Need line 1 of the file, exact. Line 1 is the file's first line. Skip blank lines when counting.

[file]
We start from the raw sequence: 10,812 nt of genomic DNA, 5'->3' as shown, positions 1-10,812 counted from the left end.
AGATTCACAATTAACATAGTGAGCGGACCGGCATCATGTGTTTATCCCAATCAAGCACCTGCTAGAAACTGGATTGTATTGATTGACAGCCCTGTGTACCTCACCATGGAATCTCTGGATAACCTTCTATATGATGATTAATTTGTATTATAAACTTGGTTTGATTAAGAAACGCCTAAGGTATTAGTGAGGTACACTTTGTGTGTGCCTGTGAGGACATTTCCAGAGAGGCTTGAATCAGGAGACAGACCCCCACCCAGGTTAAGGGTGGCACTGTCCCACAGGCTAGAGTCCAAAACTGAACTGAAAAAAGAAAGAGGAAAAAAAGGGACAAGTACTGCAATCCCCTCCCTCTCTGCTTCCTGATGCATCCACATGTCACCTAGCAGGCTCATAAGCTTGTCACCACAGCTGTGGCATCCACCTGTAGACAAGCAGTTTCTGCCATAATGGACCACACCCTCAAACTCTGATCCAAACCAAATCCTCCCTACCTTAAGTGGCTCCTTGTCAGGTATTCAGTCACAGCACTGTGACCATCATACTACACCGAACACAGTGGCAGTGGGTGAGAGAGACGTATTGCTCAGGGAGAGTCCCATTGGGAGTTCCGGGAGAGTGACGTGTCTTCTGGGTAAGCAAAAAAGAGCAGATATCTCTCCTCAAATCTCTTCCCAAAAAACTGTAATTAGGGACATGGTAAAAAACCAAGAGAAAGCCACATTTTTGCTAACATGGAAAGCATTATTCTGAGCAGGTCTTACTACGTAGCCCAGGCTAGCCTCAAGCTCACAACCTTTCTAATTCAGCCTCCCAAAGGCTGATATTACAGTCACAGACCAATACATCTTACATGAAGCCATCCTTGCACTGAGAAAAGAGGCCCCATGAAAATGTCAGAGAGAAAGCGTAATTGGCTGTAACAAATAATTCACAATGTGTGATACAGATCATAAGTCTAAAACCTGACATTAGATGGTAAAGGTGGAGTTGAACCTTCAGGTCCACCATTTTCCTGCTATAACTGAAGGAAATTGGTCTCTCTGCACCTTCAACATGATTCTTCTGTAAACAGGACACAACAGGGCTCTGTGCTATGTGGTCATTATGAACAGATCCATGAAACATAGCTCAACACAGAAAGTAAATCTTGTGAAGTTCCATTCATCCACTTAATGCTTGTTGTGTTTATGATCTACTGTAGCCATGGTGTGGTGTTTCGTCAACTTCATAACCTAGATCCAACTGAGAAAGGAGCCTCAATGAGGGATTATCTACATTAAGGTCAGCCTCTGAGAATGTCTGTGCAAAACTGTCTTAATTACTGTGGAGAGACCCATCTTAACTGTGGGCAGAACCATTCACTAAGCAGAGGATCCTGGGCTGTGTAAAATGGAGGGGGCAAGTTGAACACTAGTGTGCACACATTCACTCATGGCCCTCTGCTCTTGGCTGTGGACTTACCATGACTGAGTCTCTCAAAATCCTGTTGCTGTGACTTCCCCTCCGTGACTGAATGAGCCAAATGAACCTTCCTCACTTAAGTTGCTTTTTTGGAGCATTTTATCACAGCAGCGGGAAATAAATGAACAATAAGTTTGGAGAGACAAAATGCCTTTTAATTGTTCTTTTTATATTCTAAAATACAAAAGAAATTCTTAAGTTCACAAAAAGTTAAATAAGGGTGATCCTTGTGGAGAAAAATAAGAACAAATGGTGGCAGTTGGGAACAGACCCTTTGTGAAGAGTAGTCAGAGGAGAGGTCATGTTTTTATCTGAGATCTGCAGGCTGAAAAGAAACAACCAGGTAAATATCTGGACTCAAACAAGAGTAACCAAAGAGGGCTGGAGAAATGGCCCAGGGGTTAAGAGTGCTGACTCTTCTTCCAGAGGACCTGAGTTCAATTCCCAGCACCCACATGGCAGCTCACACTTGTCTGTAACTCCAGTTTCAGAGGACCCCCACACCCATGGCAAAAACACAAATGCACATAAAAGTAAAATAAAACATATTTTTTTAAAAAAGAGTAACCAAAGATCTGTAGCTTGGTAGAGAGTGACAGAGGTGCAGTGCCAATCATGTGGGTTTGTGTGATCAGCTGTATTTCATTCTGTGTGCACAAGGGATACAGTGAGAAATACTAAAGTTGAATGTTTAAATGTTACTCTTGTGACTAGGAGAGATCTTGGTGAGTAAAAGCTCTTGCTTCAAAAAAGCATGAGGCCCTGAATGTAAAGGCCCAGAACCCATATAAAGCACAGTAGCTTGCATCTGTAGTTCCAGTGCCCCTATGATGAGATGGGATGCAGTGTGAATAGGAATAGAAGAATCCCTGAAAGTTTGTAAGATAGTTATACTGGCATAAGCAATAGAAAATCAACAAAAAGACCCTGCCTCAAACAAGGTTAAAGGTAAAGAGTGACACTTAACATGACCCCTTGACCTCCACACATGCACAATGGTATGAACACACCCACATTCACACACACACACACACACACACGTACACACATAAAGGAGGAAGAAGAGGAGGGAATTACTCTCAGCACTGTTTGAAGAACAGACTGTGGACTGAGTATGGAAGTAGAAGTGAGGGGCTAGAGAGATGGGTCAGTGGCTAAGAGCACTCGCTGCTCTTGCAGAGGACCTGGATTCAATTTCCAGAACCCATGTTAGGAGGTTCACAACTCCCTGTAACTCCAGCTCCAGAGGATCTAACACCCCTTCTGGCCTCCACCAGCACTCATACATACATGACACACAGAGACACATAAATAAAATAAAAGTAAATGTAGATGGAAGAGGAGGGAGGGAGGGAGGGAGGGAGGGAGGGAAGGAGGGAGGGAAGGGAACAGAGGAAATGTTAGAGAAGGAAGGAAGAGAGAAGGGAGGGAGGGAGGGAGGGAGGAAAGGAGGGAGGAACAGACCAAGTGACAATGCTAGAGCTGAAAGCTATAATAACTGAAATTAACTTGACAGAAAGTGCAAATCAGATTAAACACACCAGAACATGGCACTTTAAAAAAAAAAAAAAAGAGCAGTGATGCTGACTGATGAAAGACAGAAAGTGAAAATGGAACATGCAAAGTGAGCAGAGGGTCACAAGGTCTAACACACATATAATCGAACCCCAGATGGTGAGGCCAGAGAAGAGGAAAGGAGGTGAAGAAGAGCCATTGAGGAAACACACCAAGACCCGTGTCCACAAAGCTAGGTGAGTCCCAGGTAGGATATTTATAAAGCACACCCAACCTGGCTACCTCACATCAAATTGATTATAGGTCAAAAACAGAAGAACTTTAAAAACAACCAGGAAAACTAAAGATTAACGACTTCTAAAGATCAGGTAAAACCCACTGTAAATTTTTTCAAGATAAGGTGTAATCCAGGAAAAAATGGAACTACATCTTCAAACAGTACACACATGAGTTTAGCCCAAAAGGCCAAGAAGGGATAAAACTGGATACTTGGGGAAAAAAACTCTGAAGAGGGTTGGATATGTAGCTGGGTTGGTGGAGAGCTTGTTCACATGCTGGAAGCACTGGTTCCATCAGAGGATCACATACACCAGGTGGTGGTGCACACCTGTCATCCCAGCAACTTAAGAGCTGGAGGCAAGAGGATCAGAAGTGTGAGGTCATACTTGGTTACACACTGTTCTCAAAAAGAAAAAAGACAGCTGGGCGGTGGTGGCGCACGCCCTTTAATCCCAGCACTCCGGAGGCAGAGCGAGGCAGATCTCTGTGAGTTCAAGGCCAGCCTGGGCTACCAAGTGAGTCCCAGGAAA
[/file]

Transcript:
We start from the raw sequence: 10,812 nt of genomic DNA, 5'->3' as shown, positions 1-10,812 counted from the left end.